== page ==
Whether you’re an amateur soccer enthusiast or the next Cristiano Ronaldo, you know how important it is to physically and mentally get yourself in shape.
Unfortunately, vision's crucial role in being a successful athlete is often overlooked.
Being able to track a soccer ball in motion, see players at the edge of your visual field and react in a split second requires top-notch visual skills. When even one visual skill is deficient, it can negatively affect your sports performance.
The good news is that sports vision training can help athletes improve the visual skills they need to play soccer and any other sport. Schedule a consultation with Shelburne Primary EyeCare in Shelburne to learn more.
What is Sports Vision Training?
Sports vision training is a personalized form of vision therapy aimed at developing specific visual skills in athletes. The exercises in a sports vision program train the brain and eyes to work together more quickly and effectively to improve visual functioning.
First, your sports vision optometrist will assess your eyesight and visual skills. If there are deficits, your optometrist will design a training regimen of eye exercises to help you hone those skills.
Sports vision training involves close monitoring and follow-up appointments to ensure steady improvement.
Which Visual Skills Do You Need to Play Soccer?
People rely on 17 visual skills to interact with the world around them. The ones most crucial to soccer include:
- Dynamic visual perception is the ability to see moving objects with clarity. This is very important in a sport that’s constantly in motion.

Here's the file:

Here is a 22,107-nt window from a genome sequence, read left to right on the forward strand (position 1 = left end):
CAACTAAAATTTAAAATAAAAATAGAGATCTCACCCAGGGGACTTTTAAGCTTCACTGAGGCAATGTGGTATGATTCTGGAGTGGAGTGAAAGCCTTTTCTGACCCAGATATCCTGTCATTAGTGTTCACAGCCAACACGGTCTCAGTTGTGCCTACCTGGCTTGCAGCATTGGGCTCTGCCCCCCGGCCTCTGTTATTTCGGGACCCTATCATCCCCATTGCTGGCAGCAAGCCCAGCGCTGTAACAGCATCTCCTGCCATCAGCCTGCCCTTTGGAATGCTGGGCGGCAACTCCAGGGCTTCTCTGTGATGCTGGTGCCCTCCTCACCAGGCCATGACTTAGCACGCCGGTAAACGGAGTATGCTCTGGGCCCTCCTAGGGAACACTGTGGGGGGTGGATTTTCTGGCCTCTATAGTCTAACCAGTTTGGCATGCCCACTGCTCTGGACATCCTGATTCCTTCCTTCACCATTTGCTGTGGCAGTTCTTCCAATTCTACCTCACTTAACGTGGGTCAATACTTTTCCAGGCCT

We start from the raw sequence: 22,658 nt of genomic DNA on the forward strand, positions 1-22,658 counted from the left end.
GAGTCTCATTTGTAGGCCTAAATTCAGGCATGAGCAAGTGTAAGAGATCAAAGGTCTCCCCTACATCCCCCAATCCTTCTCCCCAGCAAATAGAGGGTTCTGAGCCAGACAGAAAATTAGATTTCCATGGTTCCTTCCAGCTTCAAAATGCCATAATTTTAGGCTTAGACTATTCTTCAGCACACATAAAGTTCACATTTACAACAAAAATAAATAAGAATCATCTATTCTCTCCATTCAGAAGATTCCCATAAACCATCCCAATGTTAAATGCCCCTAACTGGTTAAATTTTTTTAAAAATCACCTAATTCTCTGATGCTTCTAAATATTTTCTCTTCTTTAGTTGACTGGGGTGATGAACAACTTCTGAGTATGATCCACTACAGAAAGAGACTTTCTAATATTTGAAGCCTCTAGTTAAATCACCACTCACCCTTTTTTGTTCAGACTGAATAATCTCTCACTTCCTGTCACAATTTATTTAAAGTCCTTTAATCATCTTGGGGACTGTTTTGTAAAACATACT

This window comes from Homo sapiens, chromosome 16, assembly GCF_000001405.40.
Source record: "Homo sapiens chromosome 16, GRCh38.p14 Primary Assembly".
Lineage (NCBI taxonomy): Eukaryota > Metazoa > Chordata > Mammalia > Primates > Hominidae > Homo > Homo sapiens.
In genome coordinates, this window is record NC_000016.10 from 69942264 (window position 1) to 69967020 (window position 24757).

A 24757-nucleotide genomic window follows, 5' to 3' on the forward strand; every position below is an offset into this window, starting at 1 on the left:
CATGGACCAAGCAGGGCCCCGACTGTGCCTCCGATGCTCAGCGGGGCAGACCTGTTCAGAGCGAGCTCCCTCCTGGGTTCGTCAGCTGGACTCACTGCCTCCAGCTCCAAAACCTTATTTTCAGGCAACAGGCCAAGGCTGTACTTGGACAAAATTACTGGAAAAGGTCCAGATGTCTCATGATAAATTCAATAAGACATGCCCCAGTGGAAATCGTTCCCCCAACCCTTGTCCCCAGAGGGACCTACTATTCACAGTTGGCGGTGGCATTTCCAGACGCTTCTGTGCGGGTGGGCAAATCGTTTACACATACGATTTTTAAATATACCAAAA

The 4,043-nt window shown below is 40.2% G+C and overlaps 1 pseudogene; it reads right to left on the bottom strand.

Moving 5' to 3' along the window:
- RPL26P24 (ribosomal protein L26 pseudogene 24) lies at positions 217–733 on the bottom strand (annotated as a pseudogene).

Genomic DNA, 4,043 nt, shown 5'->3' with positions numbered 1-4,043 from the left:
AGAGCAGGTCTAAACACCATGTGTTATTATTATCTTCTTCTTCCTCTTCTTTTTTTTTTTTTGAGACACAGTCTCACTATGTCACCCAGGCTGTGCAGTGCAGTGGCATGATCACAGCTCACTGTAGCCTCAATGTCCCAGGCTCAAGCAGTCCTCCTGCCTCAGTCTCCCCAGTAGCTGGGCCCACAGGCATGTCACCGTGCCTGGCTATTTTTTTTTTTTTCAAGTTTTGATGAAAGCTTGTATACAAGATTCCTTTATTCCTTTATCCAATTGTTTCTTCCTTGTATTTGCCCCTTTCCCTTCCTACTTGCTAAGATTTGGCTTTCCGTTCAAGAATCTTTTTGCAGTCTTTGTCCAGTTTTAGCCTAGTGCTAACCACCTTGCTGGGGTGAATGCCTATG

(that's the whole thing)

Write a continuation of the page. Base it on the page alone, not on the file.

- Eye focusing is a skill used to quickly transfer your focus from near objects (e.g. the ball) to mid-distance objects (e.g. defenders) to faraway objects (e.g. goal posts).
- Eye tracking is needed to keep your eyes on the ball as it changes direction and is passed between players. This ability also allows you to maintain balance and follow the path of the ball and players to ensure you’re in the correct position of play.
- Depth perception is hugely important to any soccer player because it is essential for judging the distance and speed of objects. It’s needed for assessing the location of opponents, teammates, goals, the side-line, the ball, and other objects. Good depth perception allows the accurate timing of certain actions, such as heading the ball or receiving an assist.
- Hand-eye coordination, or in this case, foot-eye coordination allows your brain to interpret information about moving objects or other visual stimuli and accurately react with your body. This facilitates dribbling, passes, free-kicks, shooting, and timing.
- Peripheral vision is the ability to see your surroundings without turning your head. Seeing objects on the edge of your field of view allows you to focus on the ball and be aware of teammates or opponents nearby.
- Reaction time allows you to read the field with a quick scan, absorb all the information and react quickly.
Sports Vision Training at
So how do you hone the skills mentioned above? The answer is sports vision training. Just as you would train your muscles at the gym with a personal trainer, a sports vision optometrist will help you fine-tune necessary vision skills with eye exercises customized to your needs.
Ready to level up? Contact Shelburne Primary EyeCare in Shelburne to schedule a sports vision consultation and learn more about our services.
Our practice serves patients from Shelburne, Dundalk, Orangeville, and Mount Forest, Dufferin County and surrounding communities.
Frequently Asked Questions with Dr. Colette Whiting and Dr. Sandra Gillis-Kennedy
A. A sports vision optometrist will perform a series of tests to assess your eyesight as well as your visual skills and then work with you to custom-make a vision training program specifically aimed at developing the skills you need to play your sport of choice.
Q: Does sports vision training work?
A Yes! A sports vision training program designed by an optometrist with experience in the field of sports vision is a proven method of improving your athletic performance. That’s why so many athletes’ training programs include sports vision training.